Star Trek lovers drooled earlier this week when Telstra, the Australian phone company, used a hologram to beam its chief technology officer from Melbourne to a business meeting about 460 miles away in Adelaide.
Hugh Bradlow, Telstra's CTO, was filmed in Melbourne by a high-definition video camera. The video was then sent in real time across Telstra's high-speed network to an optical projector in Adelaide where the 3D life-size image appeared and interacted with the audience.
A camera was also set up at the event in Adelaide, so that Bradlow could know who he was talking to and interacting with.
Telstra set up the demonstration to show its business customers the power of its high-speed data network. David Thodey, group managing director for Telstra's enterprise and government division, said the hologram symbolized what had become possible using the company's network, which has become fast enough to transmit huge data files such as 3D high-definition images. He said the new technology is ideal for industries like health care and education.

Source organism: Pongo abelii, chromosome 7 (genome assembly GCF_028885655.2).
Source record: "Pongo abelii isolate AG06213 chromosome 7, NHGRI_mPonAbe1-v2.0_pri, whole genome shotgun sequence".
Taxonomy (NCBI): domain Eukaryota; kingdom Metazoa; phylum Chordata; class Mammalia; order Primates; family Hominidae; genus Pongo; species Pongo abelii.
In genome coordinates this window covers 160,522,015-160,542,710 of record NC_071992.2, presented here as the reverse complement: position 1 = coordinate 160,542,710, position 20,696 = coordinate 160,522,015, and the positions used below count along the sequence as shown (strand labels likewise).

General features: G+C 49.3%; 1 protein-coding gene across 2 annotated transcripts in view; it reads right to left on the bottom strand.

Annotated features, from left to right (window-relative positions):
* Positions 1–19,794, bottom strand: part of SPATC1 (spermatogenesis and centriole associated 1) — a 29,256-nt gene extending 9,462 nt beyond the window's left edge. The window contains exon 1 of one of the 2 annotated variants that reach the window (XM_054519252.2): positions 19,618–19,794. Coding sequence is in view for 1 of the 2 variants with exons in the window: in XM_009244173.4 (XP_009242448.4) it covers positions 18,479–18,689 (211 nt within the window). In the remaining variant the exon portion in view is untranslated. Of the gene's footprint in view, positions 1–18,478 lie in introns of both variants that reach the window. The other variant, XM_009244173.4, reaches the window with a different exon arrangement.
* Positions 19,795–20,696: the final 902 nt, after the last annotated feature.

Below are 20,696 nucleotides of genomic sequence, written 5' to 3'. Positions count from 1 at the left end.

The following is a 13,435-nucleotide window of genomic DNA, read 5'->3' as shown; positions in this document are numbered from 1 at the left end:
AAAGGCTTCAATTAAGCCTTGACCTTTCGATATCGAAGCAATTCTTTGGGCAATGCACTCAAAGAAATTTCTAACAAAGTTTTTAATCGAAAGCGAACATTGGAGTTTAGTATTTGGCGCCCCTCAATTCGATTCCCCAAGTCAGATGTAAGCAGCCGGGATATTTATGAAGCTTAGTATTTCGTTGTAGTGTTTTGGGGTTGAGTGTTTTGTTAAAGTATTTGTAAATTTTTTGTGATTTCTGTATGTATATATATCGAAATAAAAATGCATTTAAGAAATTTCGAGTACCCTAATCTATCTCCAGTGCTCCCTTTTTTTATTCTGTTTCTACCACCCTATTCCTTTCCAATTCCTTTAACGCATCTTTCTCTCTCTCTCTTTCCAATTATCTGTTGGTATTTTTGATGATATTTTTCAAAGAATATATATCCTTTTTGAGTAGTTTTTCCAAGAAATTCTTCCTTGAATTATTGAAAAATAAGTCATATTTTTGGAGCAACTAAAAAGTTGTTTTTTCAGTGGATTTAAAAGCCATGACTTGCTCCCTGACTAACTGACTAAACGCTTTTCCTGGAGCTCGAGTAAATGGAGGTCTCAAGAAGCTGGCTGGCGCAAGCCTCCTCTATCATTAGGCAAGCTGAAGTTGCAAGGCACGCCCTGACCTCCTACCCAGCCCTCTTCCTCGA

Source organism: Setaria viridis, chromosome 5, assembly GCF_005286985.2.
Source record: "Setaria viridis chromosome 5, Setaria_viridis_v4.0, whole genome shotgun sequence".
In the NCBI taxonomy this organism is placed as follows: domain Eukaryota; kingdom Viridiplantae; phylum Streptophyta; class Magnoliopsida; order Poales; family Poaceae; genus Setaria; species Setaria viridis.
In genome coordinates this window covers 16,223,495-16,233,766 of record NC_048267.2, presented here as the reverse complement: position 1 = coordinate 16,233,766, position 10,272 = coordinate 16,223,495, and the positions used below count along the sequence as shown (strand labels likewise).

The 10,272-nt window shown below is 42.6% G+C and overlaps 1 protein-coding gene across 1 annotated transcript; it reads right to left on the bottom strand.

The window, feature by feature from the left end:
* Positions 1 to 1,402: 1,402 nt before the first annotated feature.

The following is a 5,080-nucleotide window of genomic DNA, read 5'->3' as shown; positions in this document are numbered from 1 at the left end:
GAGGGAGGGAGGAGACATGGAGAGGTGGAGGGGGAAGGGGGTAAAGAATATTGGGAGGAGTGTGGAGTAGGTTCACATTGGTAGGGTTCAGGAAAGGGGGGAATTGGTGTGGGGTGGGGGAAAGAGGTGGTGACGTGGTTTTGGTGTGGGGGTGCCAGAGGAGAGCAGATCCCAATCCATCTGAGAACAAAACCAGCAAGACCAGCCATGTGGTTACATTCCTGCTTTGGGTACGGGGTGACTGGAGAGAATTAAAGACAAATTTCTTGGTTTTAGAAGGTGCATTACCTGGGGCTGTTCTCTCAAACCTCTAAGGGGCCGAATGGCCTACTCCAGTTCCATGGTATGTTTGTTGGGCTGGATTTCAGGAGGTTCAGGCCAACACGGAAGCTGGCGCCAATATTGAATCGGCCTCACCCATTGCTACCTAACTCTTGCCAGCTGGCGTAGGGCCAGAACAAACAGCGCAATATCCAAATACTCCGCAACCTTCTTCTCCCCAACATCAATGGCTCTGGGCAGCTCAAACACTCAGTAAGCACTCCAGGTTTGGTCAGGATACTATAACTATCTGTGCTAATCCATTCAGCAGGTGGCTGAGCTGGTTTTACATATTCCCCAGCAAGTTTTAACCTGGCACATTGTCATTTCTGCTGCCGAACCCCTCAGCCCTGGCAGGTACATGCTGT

"We've all seen this sort of thing in futuristic sci-fi movies," he said in a statement. "But the reality is that it can be done here and now, as we have just demonstrated, because of the scope and capability of Telstra's world leading networks."
While the hologram technology demonstrated this week is available today, it's still too expensive for most businesses. But Telstra executives say that within four to five years that could change. And as costs come down, holograms could become a new way of doing business.
Telstra isn't the first company to see an opportunity in improving virtual meetings for business customers. Other companies, such as Cisco Systems, have already begun dabbling in high-definition video conferencing. Cisco's telepresence systems don't project 3D holograms, but they do provide high-definition video meetings that give people the feeling that they are in the same room.